THE LOST ART OF CONDITIONING FOR STRENGTH, PERFORMANCE & RECOVERY
What Ever Happened To Intelligent Conditioning?
In the strength and conditioning world, strength is often prioritized and conditioning is somewhat of an after-thought. To give you an example, take the typical college football program. I’m going to use mine as an example of one I’ve had first-hand experience with.
Between your main lifting sessions, you’ll see things such as field drills, agility drills, speed-ladder, and suicides. With these cases, there is an overlap between high-threshold work and a lack of aerobic development and/or recovery measures.
In the article, we’re going to talk about measures to effectively train and improve the aerobic system so your programming is well-rounded and you do not run the risk of overtraining. More importantly, we will learn how to optimize your recovery via conditioning and, dare I say, cardio.
In this day and age, everyone thinks they need more. More training, more protein, more volume, etc. What we don’t hear is people needing more time to recover, less volume, and better nutrition practices.
Interestingly enough, we’d see many more athletes getting stronger, looking better, and feeling better if the latter was made a priority. So rather than providing you with more measures to “beat yourself up” even more, we are going to focus on more measures to improve the aerobic system and recovery between your main training sessions.
The Importance of Conditioning on Recovery
From 2010-2011 I was deployed to Afghanistan as an Infantryman. During this time stress was at an all-time high as you would imagine, more than 4 hours of sleep was a luxury, and my diet was terrible at best. When I arrived in theater, I was tipping the scale at 195 pounds. When I returned home one year later I was 168 pounds.
During the deployment as I began to lose muscle mass, I started training harder and more often. My neurosis told me that I had to “get ahead” of losing my gains and proceed to compound stress with more stress.
When I had time to sleep I opted for an extra training session. I can’t even imagine what my heart-rate variability (HRV) score would have been at the time, but to say I was overtrained was an understatement.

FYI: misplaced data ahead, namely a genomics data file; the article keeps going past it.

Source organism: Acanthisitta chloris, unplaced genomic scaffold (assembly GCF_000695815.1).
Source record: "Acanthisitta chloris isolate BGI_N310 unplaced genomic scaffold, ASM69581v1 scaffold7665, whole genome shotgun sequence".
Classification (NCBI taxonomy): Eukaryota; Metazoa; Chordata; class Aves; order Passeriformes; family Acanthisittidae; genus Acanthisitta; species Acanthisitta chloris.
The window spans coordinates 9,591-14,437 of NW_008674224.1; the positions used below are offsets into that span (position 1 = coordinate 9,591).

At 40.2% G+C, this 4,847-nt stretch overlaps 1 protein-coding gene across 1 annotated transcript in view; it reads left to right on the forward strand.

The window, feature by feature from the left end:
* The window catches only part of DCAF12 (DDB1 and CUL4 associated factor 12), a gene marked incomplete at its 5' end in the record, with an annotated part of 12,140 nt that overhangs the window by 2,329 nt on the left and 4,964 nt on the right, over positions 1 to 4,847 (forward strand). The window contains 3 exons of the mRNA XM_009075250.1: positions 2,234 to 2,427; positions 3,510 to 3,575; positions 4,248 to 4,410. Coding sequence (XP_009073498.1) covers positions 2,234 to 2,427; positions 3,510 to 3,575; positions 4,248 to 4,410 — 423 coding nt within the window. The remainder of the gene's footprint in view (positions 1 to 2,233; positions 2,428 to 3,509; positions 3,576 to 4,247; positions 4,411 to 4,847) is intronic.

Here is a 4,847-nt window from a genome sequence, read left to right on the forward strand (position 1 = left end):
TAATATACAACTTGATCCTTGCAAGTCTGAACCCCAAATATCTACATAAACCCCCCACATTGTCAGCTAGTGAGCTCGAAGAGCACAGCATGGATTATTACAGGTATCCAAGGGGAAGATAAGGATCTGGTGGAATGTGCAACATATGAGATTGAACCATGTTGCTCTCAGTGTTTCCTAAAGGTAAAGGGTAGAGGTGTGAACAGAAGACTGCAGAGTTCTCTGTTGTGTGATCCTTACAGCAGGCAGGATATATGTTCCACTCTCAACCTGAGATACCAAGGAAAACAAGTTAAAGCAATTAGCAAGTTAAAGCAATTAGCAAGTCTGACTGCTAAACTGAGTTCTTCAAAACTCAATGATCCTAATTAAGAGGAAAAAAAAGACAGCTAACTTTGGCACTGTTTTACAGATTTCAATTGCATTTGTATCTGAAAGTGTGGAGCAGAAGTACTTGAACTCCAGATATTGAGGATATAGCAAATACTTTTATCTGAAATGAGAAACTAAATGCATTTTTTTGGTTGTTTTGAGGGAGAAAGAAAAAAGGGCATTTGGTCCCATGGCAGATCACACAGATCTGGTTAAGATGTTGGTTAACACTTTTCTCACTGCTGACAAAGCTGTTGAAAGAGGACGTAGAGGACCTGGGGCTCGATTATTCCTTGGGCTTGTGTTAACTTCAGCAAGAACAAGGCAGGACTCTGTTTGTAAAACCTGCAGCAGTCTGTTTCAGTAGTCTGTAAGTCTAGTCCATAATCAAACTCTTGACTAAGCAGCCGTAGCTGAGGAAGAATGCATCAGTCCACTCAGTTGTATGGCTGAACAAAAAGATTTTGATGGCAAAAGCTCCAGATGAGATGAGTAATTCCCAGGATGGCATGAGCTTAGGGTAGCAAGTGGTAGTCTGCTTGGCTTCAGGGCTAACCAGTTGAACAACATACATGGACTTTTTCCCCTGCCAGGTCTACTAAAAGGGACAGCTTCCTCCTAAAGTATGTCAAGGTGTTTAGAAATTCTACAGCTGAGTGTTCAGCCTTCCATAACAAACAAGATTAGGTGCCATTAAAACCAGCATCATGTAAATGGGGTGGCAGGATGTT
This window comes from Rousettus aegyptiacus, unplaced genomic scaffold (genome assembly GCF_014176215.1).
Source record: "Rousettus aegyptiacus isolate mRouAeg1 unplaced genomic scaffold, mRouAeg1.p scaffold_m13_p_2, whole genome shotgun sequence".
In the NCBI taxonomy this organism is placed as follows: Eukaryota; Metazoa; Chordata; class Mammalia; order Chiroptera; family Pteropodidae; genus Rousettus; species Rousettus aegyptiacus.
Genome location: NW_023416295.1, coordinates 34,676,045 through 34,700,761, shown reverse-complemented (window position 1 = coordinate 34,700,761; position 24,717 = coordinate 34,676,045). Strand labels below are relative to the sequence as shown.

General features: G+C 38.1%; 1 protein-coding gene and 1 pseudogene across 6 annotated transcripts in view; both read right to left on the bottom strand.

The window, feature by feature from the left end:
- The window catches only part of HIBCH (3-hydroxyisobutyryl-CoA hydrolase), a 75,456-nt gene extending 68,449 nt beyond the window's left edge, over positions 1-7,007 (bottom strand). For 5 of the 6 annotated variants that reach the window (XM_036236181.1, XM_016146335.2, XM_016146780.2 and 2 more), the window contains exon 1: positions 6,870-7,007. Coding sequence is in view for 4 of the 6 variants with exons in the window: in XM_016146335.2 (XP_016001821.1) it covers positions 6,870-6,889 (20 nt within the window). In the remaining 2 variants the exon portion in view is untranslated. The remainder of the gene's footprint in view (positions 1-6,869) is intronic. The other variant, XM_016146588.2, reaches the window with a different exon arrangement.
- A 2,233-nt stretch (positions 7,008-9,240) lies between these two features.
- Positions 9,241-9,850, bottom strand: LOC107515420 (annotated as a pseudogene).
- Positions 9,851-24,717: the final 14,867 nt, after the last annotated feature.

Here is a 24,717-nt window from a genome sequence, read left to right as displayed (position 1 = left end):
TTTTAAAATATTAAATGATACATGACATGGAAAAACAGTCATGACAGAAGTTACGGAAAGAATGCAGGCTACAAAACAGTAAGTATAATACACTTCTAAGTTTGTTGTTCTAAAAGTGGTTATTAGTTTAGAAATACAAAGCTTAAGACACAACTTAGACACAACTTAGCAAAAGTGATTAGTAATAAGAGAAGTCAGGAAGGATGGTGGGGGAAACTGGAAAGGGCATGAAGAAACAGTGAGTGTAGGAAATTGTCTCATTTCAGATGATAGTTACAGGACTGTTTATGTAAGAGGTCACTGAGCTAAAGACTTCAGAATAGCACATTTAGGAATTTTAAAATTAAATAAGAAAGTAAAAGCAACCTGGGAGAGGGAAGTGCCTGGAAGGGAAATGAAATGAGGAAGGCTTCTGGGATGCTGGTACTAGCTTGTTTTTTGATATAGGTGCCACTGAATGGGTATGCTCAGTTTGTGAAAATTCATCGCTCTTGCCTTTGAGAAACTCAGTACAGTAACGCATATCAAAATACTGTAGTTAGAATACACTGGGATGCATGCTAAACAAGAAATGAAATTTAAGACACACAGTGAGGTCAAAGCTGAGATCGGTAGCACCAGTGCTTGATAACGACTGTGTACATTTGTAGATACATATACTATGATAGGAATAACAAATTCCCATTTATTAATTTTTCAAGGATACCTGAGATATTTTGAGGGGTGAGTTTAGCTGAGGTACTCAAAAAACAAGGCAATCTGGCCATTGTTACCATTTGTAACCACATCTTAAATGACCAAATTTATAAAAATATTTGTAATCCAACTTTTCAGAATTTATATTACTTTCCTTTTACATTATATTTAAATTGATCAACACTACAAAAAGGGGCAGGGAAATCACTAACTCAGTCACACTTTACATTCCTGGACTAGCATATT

This took nearly three years to recover from (nope I’m not joking.) My adrenal fatigue was so bad that my doctor thought it was a miracle I could even get out of bed in the morning. Feeling like shit take on a new meaning for me. Now over 7 years later I’ve finally surpassed my original bodyweight and I’m the strongest I’ve ever been.
Don’t make the same mistakes I did. More is not better especially if you’re already a person that does not cope with stress well.
The Aerobic System
The aerobic system provides the majority of the energy production for any activity lasting longer than 60 seconds, regardless of the intensity level. This system is also responsible for recovery between explosive bursts as well as producing the energy necessary to sustain everyday life (Jamieson, 2018).
For years aerobic work was labeled the “bad guy” that would make you slower and gain adipose tissue. Of course, knowing what we know now about Energy Systems we know that we can utilize Aerobic work to facilitate recovery, improves one ability to generate ATP for explosive sports, and increase the length of your life. Here are a few bits of info I took away from Joel Jamieson’s BioForce Conditioning Coach Certification Course.
Research has shown that life-expectancy is directly related to aerobic fitness and may help protect against premature death due to cardiovascular disease
The aerobic system is the most “metabolically adaptable” energy system in that it can produce ATP from multiple energy sources.
The aerobic system produces more molecules of ATP per molecule of substrate.
The aerobic system is the most adaptable system when it comes to room for improvement